Psalm 19 is a song of praise. In this selection we praise the Law of God as being a path to salvation, more valuable than “purest gold.”

Gospel Mt 13:18-23

Our Gospel from Matthew is the explanation of the “Parable of the Sower”. This explanation is given to the disciples as St. Matthew’s way of explaining it to his broader audience.


Coupled with the gift of God’s Law given in the reading from the book of Exodus, we pause to reflect on the amazing imagery of the “Parable of the Sower.” The reason this parable is so rich for us is that not only do we look at it and see our selves as the seed (and the various circumstances of its growth) but we can also see our selves as the sower. We can even look at ourselves as the soil in which the seed falls.

If we see our selves as the seed we concern ourselves with accepting God’s word in our hearts so we can put out deep roots. When we do so we cannot be snatched away, the sun cannot burn us and the weeds cannot choke us. As see the only way for us to do that is by constant care and attention. We water ourselves with the sacraments, we feed ourselves with the word of God and our roots become our prayer.

If we see ourselves as the sower we must have the attitude of Christ, he knew that the life giving words he spoke would not generally fall on receptive ears (hence the reason for the parable in the first place). He (and we) must accept that we have a task to do as the sower. We must put the seeds of God’s love out there in that vast field that is the world and trust God to watch over it.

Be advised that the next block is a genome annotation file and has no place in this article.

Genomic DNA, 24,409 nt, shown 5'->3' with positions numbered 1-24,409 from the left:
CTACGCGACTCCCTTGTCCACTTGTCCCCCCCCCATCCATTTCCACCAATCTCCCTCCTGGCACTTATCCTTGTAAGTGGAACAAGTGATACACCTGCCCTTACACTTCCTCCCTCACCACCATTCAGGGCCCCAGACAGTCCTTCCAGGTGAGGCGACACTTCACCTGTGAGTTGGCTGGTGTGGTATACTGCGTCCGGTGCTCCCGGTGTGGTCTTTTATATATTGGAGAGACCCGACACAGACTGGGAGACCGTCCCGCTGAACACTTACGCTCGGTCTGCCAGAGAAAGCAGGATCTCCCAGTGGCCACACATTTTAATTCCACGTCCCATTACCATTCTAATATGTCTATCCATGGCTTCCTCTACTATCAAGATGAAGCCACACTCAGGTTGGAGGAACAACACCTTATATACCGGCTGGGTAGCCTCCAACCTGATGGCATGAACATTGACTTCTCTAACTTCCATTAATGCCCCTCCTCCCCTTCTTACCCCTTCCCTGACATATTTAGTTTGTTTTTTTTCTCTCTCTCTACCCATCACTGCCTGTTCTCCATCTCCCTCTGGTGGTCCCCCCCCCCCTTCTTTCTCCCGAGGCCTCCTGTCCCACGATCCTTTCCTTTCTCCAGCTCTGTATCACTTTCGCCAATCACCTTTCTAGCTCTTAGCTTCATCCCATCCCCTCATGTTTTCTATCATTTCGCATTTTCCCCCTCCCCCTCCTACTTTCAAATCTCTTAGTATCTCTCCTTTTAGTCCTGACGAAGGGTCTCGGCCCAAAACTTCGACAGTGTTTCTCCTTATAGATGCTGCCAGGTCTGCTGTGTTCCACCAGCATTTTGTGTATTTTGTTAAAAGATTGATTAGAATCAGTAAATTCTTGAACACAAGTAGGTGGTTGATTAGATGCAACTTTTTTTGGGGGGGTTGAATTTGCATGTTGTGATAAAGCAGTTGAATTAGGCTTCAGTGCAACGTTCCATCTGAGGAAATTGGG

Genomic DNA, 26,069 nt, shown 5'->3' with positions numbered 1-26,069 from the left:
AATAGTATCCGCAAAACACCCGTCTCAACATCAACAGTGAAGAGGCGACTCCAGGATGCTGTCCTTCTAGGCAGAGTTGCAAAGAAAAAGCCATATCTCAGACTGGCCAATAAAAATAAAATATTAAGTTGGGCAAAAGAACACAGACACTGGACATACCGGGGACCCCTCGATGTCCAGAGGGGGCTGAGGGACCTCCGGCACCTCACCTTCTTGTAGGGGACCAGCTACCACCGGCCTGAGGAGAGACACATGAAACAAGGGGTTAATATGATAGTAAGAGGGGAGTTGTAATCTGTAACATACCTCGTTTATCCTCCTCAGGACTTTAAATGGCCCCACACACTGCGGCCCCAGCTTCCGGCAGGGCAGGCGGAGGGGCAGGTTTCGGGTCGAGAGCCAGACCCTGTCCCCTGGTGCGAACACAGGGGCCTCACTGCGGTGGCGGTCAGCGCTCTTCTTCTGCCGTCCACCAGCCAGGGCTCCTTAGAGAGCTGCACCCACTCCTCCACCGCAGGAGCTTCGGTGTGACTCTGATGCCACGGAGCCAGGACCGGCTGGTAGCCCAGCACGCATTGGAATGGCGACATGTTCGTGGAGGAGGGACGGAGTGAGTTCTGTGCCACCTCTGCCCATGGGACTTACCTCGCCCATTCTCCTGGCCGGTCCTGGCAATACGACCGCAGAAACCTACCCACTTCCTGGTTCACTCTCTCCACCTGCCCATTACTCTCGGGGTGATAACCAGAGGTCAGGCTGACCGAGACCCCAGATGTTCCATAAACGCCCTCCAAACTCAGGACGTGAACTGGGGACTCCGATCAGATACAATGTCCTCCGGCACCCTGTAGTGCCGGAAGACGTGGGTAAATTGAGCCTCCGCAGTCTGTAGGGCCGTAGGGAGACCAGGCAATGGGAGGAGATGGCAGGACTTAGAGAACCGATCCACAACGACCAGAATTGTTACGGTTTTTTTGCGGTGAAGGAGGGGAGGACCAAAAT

When we see ourselves as the soil, ah, that is something we can control. We can easily see the seeds of faith in others. Some times that faith has germinated and we will be the rich fertile soil that helps it grow. Other times it has not even germinated, we encourage it providing examples and nurturing. Some times we see it choked by weeds and we do our best to move that seed to a more wholesome environment. And sometimes we see the seeds parched due to lack of nourishment and we do our best to provide it. The hardest part of the parable of the sower is being the soil.

Today let us pray that we have the strength to be that seed in good ground. Let us ask God to help us be good sowers of his love. And finally we ask God to make us the best possible soil, encouraging those around us to grow and helping them build the roots of prayer that will sustain them.


[1] After Links to the Readings Expire
[2] The picture used today is Sower with Setting Sun by Vincent Van Gogh, 1888

Thursday, July 26, 2007

Memorial of Saint Joachim and Saint Anne

parents of the Blessed Virgin Mary

Biographical Information about
St. Joachim and St. Anne[1][2]

Readings for the Memorial of Sts. Joachim and Anne[3]
Readings from the Jerusalem Bible


Reading 1 Ex 19:1-2, 9-11, 16-20b

The story of Moses leading the people out of bondage in Egypt is continued in this passage as God tells Moses what signs he will perform for the people in order that they may be made holy and faithful followers.